I am not here today comparing “The Bushes” to any other political tribe or family extant or extinguished!
That needs fully to be understood before I open my mouth wider.
The highly publicized death and burial of the family’s matriarch puts in my mind, and I hope the minds of others, a matter little remarked on since the 20thcentury. To wit, the norms and the decencies, the styles and the modes Americans once took for granted in their common life.
“The Bushes” have over the decades exemplified just such norms and modes: whose passing, and that of Barbara Bush as a physical presence, shrinks in an unfortunate way the connective strands between our own time and that which nourished the Bush tribe.
We are a different breed of cat now. Which is too bad. The breed we used to be had much going for it.
I know not everyone appreciates, shall we say, the ways and modes of “The Bushes,” especially when it comes to political policies remembered as squishy or concessionary. I was myself off the patriarch for a long time after he demonstrated that “Read my lips: No new taxes” (his 1988 pledge) meant in fact, “Sorry, gotta have the cash.” As a president, the patriarch sometimes made a great veep. Son George W.’s conservatism, during his White House years, embraced some kindly meant but badly conceived initiatives; e.g., Medicare expansion.
I recall in spite of these and like concerns that the political cycle, back when “The Bushes” flourished, left room for non-political considerations. Politics — meaning special counsels, scandals, crises, approval ratings, edge-of-your-seat maneuvers — was not yet at the center of everything.
Politics and culture mixed and mingled, as always, but with room, encouraged by “The Bushes,” among others, for common (or once-common) decencies to act and work on life. A sexual assault or Second Amendment crisis was hard to imagine in Bush times; harder still to imagine would be the need for national mobilization, with a Bush, or Bush-type, leading the avenging pack. We didn’t use to think so much in those terms as we now do.
The spirit of which “The Bushes” partook, as mentors, was the spirit of a culture generally content, when it came to engaging problems, to consult the resources of inner character — getting things done, rather than yelling and scoring points. American culture still had a sense of humor. It didn’t fly into rages. It put a low premium on venomous modes of expression. It appeared to value human achievement, both honoring and promoting it. It had by present standards good manners; it tended, with little show of latent Puritanism, to value honesty, dignity, and personal restraint.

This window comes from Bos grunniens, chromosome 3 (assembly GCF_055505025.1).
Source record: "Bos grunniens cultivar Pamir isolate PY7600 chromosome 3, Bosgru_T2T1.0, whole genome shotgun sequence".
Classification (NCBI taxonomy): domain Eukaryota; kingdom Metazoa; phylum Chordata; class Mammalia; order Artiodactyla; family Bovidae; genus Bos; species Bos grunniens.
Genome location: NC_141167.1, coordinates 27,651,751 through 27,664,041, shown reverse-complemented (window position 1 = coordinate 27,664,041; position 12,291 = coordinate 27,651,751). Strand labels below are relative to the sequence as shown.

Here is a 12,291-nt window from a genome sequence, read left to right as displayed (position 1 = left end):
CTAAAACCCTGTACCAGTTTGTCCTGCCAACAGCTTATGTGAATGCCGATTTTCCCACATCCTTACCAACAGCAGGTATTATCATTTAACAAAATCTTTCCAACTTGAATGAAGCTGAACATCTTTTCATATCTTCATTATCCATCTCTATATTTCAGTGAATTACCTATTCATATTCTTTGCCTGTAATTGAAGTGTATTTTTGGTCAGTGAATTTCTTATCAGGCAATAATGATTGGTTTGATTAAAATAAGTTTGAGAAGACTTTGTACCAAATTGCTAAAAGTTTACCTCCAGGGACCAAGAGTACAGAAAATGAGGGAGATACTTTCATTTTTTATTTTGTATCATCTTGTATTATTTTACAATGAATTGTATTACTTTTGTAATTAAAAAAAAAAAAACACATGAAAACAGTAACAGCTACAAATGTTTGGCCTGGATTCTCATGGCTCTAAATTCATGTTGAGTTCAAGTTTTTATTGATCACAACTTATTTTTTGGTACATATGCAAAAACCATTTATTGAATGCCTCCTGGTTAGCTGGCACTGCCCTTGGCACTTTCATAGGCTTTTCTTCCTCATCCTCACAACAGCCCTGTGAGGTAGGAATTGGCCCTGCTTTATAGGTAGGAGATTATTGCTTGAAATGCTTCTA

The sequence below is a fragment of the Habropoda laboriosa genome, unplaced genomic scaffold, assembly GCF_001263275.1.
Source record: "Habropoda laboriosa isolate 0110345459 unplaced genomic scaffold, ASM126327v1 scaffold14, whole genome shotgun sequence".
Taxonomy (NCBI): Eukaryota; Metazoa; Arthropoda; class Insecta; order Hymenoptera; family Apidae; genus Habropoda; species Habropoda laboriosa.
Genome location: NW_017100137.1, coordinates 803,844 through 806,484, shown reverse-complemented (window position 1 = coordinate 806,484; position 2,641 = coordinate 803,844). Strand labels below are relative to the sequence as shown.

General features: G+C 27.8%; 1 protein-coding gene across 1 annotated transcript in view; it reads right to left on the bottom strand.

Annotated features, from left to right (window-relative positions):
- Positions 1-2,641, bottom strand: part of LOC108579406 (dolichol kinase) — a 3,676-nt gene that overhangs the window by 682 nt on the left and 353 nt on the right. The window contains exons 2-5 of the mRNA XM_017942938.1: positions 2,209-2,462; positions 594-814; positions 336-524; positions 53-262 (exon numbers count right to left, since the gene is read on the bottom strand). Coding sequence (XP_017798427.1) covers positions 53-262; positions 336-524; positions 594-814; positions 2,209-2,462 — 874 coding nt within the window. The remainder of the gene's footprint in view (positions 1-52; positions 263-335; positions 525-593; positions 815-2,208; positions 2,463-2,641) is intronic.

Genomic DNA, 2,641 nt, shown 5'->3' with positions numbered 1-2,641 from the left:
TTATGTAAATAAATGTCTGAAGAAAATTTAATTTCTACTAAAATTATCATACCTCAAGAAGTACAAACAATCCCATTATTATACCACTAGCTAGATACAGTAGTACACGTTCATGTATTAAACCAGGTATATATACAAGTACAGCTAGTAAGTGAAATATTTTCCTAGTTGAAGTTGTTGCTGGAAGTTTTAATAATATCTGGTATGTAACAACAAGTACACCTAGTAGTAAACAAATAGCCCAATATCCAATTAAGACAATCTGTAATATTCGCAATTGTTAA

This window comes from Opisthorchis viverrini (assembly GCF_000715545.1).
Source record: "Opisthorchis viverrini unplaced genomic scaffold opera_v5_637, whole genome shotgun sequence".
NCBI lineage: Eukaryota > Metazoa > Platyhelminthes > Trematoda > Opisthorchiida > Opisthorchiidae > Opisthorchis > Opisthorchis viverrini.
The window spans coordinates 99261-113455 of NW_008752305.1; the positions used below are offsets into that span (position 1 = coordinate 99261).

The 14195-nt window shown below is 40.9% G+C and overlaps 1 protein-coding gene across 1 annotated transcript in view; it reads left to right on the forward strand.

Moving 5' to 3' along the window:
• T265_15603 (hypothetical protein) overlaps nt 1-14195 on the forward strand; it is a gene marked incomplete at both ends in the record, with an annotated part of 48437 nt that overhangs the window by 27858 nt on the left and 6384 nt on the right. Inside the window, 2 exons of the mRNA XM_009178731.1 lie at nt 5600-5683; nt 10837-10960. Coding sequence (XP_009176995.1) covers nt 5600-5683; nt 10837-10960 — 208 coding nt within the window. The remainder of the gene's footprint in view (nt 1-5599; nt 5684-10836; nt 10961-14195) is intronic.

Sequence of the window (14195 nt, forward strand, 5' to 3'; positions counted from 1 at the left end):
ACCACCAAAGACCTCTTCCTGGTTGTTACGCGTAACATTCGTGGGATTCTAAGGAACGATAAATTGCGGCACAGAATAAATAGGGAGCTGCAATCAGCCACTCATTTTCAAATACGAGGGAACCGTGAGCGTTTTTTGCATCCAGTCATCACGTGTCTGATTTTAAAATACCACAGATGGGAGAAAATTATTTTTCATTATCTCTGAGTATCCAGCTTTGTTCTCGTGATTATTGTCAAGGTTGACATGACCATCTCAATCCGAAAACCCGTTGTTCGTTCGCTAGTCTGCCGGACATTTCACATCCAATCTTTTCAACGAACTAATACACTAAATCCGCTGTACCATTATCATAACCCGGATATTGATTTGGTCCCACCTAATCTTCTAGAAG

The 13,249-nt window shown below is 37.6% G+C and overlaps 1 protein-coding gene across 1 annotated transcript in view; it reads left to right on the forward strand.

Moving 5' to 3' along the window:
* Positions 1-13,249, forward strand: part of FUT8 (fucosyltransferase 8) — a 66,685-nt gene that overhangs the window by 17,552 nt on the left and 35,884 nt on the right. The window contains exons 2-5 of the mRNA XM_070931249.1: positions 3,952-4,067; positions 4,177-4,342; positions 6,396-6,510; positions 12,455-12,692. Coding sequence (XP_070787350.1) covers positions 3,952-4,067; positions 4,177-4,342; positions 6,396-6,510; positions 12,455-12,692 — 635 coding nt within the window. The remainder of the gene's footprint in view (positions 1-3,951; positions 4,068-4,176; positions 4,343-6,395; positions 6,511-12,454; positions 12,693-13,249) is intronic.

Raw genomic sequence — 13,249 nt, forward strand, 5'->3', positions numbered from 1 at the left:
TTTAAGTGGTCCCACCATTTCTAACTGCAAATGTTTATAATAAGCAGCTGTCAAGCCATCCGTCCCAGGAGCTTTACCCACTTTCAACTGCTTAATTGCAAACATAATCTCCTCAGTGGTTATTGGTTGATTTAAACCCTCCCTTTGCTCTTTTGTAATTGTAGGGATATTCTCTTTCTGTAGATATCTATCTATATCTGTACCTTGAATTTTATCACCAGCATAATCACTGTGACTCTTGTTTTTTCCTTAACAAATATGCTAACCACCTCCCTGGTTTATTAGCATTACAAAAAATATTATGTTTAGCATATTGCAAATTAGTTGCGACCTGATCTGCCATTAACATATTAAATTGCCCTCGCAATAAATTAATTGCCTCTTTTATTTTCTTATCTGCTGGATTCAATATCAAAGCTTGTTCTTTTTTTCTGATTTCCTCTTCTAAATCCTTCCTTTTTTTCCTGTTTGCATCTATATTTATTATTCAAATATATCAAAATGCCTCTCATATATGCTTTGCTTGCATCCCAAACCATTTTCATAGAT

I think “The Bushes” lived — continue to live — in this spirit. They are poor haters, reluctant revilers. They do not storm about looking for people to beat up and malign. They would rather encounter people to work with, or to help.
Which is unfashionable, as are geniality and courtesy at the present moment. It wasn’t that way so very long ago. The attributes of “The Bushes” — for all their salt-flecked, Down East leanings — were widespread in the culture of half a century ago.
It is not idealizing the dead culture of those dead times to say that manners and dignity alike, as well as patriotism and national spirit, had a hold on most Americans. We who were around then were more like “The Bushes” than we seem to resemble their replacements.
We hadn’t yet fallen into rage-and-rant mode. We retained the hope of working things out, with some display of patriotism and good will. We didn’t think political ambition beat out competence. We put “The Bushes” in power because at the time they generally reflected our self-understanding.
We wouldn’t do it today — hence the pasting administered “Low-Energy Jeb” when he tried for the presidency in 2016. “Low energy” — just imagine! Such a guy wouldn’t bash and smash people. He’d make speeches and draw up plans. He wouldn’t fit. Neither would many another with his surname, sadly, for purposes non-political in the sense we now attach to politics.
William Murchison is writing a book on moral restoration.
COPYRIGHT 2018 CREATORS.COM
Notice to Readers: The American Spectator and Spectator World are marks used by independent publishing companies that are not affiliated in any way. If you are looking for The Spectator World please click on the following link: https://spectatorworld.com/.
The offer renews after one year at the regular price of $79.99.